Brutal Honesty

Occasionally in life I feel the need to be absolutely brutally honest with people.  I usually don’t do it to hurt the other person, but rather make a point strongly.  I find I can be misunderstood at times because I was trying to be too nice about my wording.  I never suspected that my financial situation would actually cause me to be more brutally honest with people.

Since realizing I technically don’t need my day job I’m giving myself permission to be more honest with people.  At work is likely the biggest change, where I don’t have a problem telling someone: no or being honest in the fact I won’t get to something until next week or even next month.  Yet I’ve also noticed it in other conversations.  Recently I was discussing retirement with a family member and I was point blanked asked: when do you want to retire?  Up until now I have always said something like: “Oh, 55 would by nice,” since I’ve never been comfortable taking about my dream to retire at 45 with family.  That day I actually said “50 or less.  Heck 45 would be ideal.”  I think my family member thought I was joking.

Which is a hazard of dreaming big with my financial goals.  People really just can’t wrap their heads around the concept that it is possible to retire at 45.  They fail to understand I’m seriously trying to get there and yes I’ve done the math and it is a real possibility.  So while even being brutally honest with people I confuse them.  Not really because I was unclear, but rather they are not willing to accept the truth.

So in the future I’ve realized being honest is the right way to go.  Not everyone will get it, so I won’t have to explain myself to everyone.  The reality won’t likely hit them until I actually quit my day job, which is fine for me.

4 thoughts on “Brutal Honesty”

  1. I found the same thing happened to me 3 or 4 years ago when I realized I could live a loooong time on savings without a job. For the work thing, you’re not being a sycophant because you don’t need them anymore. You don’t need anyone’s approval because you have options. The cash cushion also gives you self-confidence in general. Having relationships (or a job) without any kind of fear and desperation underlying it is awesome.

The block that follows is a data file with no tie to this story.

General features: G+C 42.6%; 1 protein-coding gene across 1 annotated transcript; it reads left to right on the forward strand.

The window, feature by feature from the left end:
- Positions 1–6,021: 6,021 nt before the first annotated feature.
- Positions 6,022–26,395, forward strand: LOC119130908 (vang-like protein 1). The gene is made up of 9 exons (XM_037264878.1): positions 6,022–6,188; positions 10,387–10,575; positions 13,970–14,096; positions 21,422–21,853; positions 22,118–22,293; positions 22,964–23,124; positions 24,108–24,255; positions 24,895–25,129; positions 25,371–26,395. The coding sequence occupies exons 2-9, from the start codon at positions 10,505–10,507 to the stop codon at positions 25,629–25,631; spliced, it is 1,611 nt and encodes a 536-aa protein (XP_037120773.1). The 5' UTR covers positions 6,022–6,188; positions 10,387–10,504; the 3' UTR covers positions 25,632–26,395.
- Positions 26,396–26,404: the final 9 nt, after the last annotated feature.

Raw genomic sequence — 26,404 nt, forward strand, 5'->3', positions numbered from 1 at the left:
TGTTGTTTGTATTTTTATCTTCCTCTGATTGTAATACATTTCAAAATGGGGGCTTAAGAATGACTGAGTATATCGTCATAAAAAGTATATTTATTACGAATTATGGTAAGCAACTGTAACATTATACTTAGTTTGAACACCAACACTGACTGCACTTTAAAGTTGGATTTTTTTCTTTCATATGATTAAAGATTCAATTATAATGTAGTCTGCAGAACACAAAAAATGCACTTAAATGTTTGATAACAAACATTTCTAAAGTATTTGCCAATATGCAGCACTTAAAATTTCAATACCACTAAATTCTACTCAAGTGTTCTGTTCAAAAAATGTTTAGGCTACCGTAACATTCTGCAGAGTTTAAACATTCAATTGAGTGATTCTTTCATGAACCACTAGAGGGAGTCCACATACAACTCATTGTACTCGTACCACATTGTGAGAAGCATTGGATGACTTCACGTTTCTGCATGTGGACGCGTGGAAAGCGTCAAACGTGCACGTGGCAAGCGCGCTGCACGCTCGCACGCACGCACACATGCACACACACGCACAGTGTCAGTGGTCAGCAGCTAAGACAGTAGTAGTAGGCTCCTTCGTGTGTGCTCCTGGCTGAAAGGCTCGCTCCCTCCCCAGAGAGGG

One thing I’ve noticed though is that you will piss people off that still have to work when you get close to or are early retired. Oh well, sucks to be them.

  2. In my last few months of working, the toughest part for me was keeping a straight face when I heard others in my division joke about retiring themselves. I would sit there in our management meeting thinking to myself, “If only you knew how close I am to telling you *I* am about to retire!” [Only one person, my best friend at work, knew of my plans. He was not going to leak anything to anyone else.]

    They all knew I was unhappy working there, as I had reduced my weekly hours from 20 to 12 in the 17 months preceding my retirement. So my retirement announcement did not really surprise anyone.

    I did work hard in my last few months because I wanted to get a big project done before I left. But I wasn’t going to go the extra mile like I used to in years past.

    Several people I knew retired in the last year or so of my working just before I retired. I desperately wanted to tell them about my plans but did not want to leak them. Some of them I stayed in touch with I would later tell once I made my announcement public at the office.

    As for people outside my work, I told them about my plans. They were all happy for me. Some were jealous but I did not mind or care. Many of those outside of my work benefitted from my full retirement because I would be able to see them more often (i.e. hobbies, volunteer work).

  3. So my two cents is that you do start mentioning your plans to friends and family. Even just, “if I could work it out, I’d be retired by 45” type of thing, just to plant the seed.

    What I found is that when I retired at 44, some people were kind of worried that I’d lost it, that I didn’t know what I was doing. Most knew of my plans for years, so didn’t feel like they had to worry about me. But especially with family, who has a tendency toward worrying, I would start getting them used to the idea long before retirement.

    That way, when the day comes, they say, “Oh yeah, he’s been planning that for a long time, he’s worked it all out,” instead of “I know, I just don’t know what he’s thinking!”

  4. @jacqjolie,

    Your right about the cash helping to boost confidence. When the threat of losing your job is gone it’s amazing what you can do.

    @ Syd,

    Actually that’s a good point that I didn’t think about. I would worry people is I don’t somewhat prepare them for the fact. I can almost hear the “you throwing your life away” speech from my father.


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